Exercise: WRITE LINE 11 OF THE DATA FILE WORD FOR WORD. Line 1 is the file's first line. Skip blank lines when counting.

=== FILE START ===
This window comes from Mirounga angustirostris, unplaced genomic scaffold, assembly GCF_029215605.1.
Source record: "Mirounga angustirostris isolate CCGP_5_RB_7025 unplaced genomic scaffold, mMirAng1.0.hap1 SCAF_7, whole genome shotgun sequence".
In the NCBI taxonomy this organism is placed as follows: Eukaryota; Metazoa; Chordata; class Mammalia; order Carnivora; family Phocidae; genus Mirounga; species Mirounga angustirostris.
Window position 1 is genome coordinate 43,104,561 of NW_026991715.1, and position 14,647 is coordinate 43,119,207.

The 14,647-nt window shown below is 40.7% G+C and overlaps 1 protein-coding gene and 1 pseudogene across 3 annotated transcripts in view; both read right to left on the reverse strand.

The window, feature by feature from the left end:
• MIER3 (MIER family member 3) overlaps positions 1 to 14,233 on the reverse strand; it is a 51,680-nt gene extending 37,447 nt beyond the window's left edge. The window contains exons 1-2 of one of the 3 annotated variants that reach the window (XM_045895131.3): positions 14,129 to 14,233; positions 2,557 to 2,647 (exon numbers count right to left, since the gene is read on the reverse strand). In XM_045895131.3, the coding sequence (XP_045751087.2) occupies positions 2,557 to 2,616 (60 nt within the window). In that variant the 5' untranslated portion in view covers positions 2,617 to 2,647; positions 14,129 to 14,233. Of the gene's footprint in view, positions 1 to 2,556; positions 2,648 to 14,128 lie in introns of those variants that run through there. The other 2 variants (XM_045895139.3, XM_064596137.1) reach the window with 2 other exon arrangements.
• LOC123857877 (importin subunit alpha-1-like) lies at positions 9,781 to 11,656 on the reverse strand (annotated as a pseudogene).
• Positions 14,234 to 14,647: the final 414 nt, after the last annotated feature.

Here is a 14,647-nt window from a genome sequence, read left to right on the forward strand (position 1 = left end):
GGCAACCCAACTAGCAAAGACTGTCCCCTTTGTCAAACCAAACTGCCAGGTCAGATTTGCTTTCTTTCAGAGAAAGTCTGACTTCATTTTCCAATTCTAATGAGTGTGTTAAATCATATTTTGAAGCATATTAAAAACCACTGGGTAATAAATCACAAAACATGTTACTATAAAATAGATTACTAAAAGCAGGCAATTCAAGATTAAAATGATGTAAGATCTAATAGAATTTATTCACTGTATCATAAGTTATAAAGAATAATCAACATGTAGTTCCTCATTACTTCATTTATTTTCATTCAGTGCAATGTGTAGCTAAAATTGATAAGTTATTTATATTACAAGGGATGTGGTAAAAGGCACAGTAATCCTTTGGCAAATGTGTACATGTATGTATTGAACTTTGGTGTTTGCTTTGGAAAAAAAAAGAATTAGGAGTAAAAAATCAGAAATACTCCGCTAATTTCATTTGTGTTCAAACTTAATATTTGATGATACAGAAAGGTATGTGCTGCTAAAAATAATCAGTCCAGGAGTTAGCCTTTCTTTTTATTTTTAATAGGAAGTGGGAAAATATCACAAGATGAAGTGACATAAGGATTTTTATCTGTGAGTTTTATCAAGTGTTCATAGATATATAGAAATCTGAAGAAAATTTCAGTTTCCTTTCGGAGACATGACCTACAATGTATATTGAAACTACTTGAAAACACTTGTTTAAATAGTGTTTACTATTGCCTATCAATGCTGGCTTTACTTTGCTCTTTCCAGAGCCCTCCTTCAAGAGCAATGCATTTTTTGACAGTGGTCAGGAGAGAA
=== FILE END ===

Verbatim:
GGCAACCCAACTAGCAAAGACTGTCCCCTTTGTCAAACCAAACTGCCAGGTCAGATTTGCTTTCTTTCAGAGAAAGTCTGACTTCATTTTCCAATTCTAATGAGTGTGTTAAATCATATTTTGAAGCATATTAAAAACCACTGGGTAATAAATCACAAAACATGTTACTATAAAATAGATTACTAAAAGCAGGCAATTCAAGATTAAAATGATGTAAGATCTAATAGAATTTATTCACTGTATCATAAGTTATAAAGAATAATCAACATGTAGTTCCTCATTACTTCATTTATTTTCATTCAGTGCAATGTGTAGCTAAAATTGATAAGTTATTTATATTACAAGGGATGTGGTAAAAGGCACAGTAATCCTTTGGCAAATGTGTACATGTATGTATTGAACTTTGGTGTTTGCTTTGGAAAAAAAAAGAATTAGGAGTAAAAAATCAGAAATACTCCGCTAATTTCATTTGTGTTCAAACTTAATATTTGATGATACAGAAAGGTATGTGCTGCTAAAAATAATCAGTCCAGGAGTTAGCCTTTCTTTTTATTTTTAATAGGAAGTGGGAAAATATCACAAGATGAAGTGACATAAGGATTTTTATCTGTGAGTTTTATCAAGTGTTCATAGATATATAGAAATCTGAAGAAAATTTCAGTTTCCTTTCGGAGACATGACCTACAATGTATATTGAAACTACTTGAAAACACTTGTTTAAATAGTGTTTACTATTGCCTATCAATGCTGGCTTTACTTTGCTCTTTCCAGAGCCCTCCTTCAAGAGCAATGCATTTTTTGACAGTGGTCAGGAGAGAA